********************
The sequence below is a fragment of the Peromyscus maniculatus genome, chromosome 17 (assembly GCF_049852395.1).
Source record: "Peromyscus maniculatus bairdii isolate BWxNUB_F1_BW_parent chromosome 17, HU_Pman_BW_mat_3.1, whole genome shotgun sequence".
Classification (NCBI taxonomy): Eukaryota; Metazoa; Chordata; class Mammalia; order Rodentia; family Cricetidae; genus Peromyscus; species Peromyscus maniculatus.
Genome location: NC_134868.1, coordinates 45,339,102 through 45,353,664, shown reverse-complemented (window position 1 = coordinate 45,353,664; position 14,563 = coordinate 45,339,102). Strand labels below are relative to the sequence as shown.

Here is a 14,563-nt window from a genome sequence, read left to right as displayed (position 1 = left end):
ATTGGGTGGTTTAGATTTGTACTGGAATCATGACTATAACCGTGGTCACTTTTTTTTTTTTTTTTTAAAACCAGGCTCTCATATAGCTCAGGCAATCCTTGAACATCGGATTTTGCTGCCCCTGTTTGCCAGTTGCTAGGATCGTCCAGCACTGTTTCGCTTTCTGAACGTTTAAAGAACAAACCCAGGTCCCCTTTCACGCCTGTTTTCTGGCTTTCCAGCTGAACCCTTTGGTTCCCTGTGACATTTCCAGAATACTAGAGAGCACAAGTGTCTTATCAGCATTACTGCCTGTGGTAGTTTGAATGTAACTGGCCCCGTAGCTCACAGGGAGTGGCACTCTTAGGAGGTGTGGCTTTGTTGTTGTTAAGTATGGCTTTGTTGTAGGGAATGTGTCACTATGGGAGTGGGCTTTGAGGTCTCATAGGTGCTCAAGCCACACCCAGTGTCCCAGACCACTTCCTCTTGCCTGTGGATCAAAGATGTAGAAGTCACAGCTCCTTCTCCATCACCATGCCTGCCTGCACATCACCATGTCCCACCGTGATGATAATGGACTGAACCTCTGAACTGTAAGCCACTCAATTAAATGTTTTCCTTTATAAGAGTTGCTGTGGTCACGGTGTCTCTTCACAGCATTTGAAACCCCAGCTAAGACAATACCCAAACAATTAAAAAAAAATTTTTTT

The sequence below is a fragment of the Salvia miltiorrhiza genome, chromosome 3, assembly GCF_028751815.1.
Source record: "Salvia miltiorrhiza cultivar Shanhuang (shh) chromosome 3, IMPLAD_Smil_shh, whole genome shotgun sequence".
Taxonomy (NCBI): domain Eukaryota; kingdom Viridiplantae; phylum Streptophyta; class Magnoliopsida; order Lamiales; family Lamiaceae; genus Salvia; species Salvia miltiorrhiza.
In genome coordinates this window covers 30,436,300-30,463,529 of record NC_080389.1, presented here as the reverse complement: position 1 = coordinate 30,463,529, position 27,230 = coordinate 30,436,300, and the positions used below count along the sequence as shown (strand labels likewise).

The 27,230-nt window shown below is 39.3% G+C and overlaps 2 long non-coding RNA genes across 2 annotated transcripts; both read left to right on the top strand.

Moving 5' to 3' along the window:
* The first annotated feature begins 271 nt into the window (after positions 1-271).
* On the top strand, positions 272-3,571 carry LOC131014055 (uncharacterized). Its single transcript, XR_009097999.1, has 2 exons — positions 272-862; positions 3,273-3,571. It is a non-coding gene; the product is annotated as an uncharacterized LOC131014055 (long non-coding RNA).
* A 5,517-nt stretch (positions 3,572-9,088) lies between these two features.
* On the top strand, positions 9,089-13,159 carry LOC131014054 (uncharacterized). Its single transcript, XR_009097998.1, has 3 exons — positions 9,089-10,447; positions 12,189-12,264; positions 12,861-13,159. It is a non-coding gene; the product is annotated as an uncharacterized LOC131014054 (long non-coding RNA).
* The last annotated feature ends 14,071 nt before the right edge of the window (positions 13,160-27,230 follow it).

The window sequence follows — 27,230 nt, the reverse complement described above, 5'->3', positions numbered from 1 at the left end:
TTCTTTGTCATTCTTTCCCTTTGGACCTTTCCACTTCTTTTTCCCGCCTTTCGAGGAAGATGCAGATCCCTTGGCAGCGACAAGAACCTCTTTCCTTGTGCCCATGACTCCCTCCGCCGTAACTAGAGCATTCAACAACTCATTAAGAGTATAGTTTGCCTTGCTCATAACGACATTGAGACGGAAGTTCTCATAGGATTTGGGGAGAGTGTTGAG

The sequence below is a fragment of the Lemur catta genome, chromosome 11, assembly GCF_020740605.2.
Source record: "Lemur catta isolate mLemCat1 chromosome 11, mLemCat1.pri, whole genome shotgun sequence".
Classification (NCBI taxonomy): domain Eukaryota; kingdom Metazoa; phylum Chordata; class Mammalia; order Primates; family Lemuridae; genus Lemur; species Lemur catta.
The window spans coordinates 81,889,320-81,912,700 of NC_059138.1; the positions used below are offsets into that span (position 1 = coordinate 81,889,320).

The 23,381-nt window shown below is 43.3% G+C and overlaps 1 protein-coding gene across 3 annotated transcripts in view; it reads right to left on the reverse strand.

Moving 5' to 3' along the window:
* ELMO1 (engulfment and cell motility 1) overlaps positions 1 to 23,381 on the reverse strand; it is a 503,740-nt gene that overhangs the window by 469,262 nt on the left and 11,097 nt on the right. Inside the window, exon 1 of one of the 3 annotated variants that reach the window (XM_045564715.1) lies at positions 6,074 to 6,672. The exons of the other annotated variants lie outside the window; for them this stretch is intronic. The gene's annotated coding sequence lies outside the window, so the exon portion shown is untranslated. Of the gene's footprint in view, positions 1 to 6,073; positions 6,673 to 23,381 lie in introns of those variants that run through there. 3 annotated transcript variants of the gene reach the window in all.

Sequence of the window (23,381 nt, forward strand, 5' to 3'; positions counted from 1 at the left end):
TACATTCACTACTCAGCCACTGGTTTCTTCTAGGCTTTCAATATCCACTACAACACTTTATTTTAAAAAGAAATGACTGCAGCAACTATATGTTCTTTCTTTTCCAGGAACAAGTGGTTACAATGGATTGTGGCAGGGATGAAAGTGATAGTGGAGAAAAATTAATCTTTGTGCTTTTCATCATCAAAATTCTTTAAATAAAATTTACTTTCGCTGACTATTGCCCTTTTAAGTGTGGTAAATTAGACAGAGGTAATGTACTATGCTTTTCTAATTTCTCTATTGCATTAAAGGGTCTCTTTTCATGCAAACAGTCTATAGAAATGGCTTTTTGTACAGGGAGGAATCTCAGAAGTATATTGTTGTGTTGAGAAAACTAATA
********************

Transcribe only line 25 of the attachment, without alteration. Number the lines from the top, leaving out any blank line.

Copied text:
Moving 5' to 3' along the window: